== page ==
Wednesday, October 7, 2020

Money Flow And Its Traducers

     Remember what I said about money flowing first and foremost to the writer?

     One of the things my first agent told me, when I set out to market my first novel, was to beware the scam artists. New writers, excited about their creation and full of hope for its prospects, are unusually vulnerable to scamsters. I, being a callow youth of only 44 – Ah! Those golden days before hypertension, prostatitis, and type 2 diabetes! – was uncertain what would constitute “bewaring” them. The first step would be recognizing a scam artist’s entreaty for what it is. So I asked around: How does one distinguish the scamsters from all others with reasonable reliability? She gave me a simple touchstone:

If he wants you to pay him up front, before you see any revenue, he’s a scam artist.
“Money,” she said, “should flow to you before it flows from you. The scam artist will promise you the sun, the moon, and the stars if you’ll just purchase his promotional efforts at this really, really low rate – ‘because this book has such potential.’ I know you’re smart, Fran. But don’t imagine you have a more discriminating eye or ear than that. Decline politely and walk away quickly.”

     This is important – nay, critical! — counsel that every new writer should receive. Moreover, it covers approaches to groping for the writer’s wallet that aren’t of the traditional or “push” variety. As it happens, I stumbled over one just this morning:

     Now, these two might have useful advice to convey about marketing indie fiction. However, a glance at their published works suggests that they haven’t had much success of their own, so the notion that they’re well qualified to instruct the rest of us strikes me as dubious. Moreover:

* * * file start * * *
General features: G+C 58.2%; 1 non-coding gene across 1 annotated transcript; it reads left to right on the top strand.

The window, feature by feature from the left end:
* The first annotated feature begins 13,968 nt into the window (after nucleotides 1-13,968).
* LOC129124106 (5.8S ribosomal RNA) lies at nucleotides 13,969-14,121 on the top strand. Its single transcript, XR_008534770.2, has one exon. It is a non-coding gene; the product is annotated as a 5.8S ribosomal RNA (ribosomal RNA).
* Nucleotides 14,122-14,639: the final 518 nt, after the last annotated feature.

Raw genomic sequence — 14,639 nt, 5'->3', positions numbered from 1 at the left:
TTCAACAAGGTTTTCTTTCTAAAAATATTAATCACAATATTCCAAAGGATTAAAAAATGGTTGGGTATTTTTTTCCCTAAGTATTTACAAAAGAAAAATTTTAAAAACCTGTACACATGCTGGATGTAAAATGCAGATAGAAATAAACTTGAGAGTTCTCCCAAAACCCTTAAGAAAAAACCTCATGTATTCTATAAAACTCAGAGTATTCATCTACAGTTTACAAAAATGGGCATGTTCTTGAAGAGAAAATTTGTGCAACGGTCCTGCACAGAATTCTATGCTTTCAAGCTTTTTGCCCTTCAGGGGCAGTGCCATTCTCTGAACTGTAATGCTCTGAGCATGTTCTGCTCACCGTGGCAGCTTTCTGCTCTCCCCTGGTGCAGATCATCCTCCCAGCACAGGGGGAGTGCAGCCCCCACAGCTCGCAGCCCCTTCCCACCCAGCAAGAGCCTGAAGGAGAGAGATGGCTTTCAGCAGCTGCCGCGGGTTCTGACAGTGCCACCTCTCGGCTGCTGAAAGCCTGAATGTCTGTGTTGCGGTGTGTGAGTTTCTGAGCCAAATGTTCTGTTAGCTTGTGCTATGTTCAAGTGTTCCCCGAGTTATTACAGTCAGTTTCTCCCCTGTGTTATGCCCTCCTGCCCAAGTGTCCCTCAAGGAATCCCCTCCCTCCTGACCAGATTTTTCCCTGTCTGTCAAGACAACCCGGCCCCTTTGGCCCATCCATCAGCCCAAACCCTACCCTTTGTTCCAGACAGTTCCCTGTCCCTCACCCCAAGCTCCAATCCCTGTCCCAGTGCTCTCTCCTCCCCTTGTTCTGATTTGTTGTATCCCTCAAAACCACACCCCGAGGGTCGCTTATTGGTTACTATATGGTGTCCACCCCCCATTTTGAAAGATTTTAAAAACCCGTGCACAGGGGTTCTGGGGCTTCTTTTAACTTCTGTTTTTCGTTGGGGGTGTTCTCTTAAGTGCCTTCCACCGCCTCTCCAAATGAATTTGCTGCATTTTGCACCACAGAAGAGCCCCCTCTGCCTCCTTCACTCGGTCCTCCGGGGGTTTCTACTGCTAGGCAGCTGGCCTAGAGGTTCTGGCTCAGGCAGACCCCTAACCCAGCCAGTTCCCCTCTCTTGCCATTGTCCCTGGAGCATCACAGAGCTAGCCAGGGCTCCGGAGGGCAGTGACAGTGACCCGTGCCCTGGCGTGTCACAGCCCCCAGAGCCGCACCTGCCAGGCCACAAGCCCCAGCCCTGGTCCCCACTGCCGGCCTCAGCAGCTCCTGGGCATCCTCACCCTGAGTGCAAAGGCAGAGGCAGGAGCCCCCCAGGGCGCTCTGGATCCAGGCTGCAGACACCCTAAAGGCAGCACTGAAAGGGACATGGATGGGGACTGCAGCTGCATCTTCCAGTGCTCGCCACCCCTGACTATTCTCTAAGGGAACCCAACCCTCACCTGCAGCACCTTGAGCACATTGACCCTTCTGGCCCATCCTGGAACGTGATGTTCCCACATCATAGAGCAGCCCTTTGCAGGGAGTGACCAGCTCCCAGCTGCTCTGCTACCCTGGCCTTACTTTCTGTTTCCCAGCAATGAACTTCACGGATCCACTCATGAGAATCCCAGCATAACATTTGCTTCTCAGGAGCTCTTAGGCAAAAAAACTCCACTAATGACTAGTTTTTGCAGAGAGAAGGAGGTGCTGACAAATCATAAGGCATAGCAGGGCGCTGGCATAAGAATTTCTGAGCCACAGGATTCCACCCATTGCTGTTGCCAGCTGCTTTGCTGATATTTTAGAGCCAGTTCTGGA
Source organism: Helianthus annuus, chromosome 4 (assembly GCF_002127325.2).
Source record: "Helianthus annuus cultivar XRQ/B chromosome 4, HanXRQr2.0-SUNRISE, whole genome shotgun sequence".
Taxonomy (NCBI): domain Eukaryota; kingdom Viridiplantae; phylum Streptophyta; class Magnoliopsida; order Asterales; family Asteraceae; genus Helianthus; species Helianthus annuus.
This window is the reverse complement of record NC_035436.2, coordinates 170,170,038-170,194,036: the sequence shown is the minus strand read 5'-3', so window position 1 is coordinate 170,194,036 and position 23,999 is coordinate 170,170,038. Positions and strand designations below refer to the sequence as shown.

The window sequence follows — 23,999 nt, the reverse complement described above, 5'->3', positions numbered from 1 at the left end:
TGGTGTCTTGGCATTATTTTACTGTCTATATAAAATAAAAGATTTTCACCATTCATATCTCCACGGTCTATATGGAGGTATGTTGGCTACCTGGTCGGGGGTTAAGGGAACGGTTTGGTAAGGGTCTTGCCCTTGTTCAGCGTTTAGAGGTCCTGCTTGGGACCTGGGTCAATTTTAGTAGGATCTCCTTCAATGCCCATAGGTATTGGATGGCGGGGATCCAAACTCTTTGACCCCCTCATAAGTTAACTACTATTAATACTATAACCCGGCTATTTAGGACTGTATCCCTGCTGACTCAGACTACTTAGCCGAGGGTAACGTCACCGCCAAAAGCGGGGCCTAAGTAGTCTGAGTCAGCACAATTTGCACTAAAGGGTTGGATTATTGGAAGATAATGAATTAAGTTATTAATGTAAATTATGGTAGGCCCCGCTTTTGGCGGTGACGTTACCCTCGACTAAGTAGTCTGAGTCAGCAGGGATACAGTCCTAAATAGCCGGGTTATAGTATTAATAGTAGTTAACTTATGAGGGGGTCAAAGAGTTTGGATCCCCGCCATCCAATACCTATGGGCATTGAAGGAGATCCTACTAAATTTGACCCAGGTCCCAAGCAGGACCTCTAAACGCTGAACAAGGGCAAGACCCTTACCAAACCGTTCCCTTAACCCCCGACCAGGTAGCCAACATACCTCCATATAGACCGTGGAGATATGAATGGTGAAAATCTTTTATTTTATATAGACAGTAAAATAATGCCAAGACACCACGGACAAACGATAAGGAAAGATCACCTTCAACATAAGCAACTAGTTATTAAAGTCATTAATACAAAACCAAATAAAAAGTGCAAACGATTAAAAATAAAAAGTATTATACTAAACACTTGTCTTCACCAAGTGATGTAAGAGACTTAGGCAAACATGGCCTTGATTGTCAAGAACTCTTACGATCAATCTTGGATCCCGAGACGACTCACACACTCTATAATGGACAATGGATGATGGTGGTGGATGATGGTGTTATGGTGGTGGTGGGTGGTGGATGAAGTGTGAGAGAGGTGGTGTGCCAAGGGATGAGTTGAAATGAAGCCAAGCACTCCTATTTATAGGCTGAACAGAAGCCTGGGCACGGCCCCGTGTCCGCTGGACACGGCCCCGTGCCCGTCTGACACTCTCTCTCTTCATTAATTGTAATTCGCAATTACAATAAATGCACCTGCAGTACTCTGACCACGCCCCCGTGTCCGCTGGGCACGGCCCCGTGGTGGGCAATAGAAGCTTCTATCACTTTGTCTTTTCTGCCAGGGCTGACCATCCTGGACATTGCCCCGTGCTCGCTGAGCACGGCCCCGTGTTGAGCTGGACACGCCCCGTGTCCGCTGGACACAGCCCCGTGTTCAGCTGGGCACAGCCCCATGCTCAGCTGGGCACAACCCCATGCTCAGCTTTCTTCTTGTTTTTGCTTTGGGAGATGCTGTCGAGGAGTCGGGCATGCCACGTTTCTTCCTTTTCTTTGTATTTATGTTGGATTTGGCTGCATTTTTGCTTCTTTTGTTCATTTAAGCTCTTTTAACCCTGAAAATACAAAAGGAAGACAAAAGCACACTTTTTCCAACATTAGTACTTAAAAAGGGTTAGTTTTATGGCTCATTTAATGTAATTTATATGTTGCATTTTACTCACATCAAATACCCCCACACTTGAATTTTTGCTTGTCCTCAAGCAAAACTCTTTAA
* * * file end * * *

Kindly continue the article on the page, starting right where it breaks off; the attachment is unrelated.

• Their book is published by “Peschel Press,”
  • It’s available solely as a paperback,
  • The price is $19.95.

     That’s a lot of money for a 282 page self-published paperback from an “authority” on developing a career as an indie writer. Granted, it’s less than what Kirkus Reviews or Goodreads demand for their dithyrambs, but I’d still want more substantiation about the authors’ fitness to advise the rest of us. Among other things, shelf space for physical volumes is rather scarce here.

     Use your own judgment. Mine says walk away quickly.

1 comment:

Linda Fox said...

There are some books about writing and publishing that I'd buy/read. But, they are either Kindle Unlimited, ebook that I can get through the library, or reasonably priced. The bundles offered by qualify.
And, her books on the business side of writing are terrific.